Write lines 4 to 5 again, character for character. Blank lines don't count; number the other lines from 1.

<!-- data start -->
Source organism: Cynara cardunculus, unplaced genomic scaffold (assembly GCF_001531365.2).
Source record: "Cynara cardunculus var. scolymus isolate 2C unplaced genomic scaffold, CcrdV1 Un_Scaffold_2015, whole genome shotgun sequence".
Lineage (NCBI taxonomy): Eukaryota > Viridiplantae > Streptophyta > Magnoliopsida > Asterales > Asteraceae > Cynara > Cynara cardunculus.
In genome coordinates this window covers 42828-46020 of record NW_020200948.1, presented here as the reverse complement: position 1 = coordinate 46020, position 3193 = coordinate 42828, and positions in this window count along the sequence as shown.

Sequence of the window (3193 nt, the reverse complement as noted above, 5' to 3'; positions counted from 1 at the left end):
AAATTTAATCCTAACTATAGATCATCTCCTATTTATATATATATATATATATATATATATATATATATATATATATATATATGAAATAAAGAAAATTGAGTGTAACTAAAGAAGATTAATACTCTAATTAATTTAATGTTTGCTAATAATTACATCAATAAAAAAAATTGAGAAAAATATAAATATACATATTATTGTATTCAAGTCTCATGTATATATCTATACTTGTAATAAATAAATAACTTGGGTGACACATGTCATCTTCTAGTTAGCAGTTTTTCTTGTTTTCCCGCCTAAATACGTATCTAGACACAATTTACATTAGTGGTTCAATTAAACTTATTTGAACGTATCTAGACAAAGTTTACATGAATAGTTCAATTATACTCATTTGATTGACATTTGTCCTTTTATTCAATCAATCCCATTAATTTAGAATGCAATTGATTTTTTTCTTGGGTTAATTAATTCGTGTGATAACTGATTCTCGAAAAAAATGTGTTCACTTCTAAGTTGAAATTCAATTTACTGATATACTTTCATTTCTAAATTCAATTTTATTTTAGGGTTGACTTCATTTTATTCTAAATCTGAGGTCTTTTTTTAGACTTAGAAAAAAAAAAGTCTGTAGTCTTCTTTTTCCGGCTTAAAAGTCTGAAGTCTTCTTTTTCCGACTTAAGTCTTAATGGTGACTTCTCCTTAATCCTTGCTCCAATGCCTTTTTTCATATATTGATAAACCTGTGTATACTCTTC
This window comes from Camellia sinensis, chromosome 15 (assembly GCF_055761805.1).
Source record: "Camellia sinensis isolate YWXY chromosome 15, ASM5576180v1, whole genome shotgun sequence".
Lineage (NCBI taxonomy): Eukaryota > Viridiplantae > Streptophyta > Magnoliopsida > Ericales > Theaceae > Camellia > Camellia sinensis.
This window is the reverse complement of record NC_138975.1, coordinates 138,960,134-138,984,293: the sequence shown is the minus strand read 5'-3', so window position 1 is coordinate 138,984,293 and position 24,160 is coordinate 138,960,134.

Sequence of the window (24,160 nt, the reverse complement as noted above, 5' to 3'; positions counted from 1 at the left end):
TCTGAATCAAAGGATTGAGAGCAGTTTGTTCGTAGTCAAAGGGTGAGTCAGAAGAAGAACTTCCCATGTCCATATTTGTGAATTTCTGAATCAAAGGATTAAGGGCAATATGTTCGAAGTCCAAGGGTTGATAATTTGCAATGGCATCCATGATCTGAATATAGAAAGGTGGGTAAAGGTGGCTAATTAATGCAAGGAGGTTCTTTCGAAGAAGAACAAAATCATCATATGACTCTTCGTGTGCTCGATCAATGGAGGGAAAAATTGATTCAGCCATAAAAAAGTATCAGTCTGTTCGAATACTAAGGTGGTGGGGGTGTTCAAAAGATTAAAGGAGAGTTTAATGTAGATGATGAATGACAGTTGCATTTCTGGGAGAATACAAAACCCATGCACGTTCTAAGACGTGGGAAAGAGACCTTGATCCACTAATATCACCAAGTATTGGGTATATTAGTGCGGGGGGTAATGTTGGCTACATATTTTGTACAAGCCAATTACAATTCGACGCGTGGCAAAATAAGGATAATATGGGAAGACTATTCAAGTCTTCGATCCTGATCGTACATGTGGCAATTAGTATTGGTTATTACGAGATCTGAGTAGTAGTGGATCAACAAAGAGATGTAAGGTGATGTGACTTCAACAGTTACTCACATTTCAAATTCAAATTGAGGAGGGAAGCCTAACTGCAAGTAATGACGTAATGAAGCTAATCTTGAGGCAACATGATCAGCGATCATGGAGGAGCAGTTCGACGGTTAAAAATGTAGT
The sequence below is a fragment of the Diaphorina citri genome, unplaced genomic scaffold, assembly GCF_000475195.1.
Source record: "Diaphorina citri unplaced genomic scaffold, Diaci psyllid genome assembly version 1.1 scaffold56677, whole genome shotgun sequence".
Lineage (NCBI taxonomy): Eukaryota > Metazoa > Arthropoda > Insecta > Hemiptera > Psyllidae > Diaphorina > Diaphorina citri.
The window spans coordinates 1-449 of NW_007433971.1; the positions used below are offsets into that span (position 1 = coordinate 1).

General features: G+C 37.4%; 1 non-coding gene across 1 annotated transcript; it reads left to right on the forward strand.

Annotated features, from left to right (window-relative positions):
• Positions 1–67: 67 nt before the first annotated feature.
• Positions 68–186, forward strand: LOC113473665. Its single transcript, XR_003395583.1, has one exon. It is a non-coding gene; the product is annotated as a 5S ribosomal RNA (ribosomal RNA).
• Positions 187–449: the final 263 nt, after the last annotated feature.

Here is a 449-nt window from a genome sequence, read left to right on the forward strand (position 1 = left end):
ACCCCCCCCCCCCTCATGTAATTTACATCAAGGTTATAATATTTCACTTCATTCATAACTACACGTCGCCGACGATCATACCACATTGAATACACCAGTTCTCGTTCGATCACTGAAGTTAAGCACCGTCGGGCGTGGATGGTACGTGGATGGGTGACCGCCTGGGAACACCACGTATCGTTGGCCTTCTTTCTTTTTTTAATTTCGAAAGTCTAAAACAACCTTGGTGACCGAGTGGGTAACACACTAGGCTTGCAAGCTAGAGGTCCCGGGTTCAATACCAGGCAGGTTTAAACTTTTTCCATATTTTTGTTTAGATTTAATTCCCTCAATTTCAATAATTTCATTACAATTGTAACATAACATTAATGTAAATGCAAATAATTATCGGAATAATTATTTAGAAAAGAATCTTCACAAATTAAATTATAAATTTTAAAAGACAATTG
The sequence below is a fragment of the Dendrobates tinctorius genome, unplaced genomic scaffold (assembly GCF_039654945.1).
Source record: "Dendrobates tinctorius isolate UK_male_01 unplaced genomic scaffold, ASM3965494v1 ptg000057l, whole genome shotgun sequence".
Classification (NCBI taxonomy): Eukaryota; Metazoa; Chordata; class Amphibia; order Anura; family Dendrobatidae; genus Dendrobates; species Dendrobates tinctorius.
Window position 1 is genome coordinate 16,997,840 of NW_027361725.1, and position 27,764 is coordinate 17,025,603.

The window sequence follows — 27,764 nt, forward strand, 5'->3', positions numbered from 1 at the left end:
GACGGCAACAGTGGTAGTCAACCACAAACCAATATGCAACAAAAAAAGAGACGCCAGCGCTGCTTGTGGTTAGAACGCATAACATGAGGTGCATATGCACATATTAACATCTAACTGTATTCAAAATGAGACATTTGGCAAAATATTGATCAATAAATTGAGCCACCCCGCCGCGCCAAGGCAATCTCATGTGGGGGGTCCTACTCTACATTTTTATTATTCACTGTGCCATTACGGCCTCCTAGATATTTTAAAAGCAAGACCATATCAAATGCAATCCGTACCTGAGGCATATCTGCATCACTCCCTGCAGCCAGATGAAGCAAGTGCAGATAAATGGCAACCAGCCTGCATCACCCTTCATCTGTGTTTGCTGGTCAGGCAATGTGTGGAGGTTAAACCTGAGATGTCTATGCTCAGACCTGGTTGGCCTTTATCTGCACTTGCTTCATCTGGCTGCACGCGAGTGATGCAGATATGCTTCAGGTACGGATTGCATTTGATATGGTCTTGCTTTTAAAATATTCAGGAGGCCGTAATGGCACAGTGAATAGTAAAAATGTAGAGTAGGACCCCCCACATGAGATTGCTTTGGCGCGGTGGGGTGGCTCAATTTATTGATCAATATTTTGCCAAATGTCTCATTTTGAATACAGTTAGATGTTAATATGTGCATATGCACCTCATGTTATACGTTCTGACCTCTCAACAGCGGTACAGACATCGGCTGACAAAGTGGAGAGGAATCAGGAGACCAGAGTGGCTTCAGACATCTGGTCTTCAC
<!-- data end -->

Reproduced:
In genome coordinates this window covers 42828-46020 of record NW_020200948.1, presented here as the reverse complement: position 1 = coordinate 46020, position 3193 = coordinate 42828, and positions in this window count along the sequence as shown.

Sequence of the window (3193 nt, the reverse complement as noted above, 5' to 3'; positions counted from 1 at the left end):